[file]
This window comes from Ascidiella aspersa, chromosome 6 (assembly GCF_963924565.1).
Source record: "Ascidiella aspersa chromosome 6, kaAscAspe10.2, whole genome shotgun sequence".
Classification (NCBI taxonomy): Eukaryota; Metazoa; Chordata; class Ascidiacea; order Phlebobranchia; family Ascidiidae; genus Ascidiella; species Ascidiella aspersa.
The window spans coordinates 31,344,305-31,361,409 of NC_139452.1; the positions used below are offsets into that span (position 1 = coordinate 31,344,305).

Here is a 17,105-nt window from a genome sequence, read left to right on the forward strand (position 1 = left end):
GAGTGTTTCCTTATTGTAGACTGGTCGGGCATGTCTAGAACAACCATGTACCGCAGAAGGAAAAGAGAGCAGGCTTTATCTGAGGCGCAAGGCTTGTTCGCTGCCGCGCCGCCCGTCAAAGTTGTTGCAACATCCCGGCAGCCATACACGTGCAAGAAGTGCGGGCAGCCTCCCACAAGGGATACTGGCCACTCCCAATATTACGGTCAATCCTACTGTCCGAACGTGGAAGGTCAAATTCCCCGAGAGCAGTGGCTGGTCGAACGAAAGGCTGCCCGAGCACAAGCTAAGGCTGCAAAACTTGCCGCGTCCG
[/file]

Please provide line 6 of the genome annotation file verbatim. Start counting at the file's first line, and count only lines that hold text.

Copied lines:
GAGTGTTTCCTTATTGTAGACTGGTCGGGCATGTCTAGAACAACCATGTACCGCAGAAGGAAAAGAGAGCAGGCTTTATCTGAGGCGCAAGGCTTGTTCGCTGCCGCGCCGCCCGTCAAAGTTGTTGCAACATCCCGGCAGCCATACACGTGCAAGAAGTGCGGGCAGCCTCCCACAAGGGATACTGGCCACTCCCAATATTACGGTCAATCCTACTGTCCGAACGTGGAAGGTCAAATTCCCCGAGAGCAGTGGCTGGTCGAACGAAAGGCTGCCCGAGCACAAGCTAAGGCTGCAAAACTTGCCGCGTCCG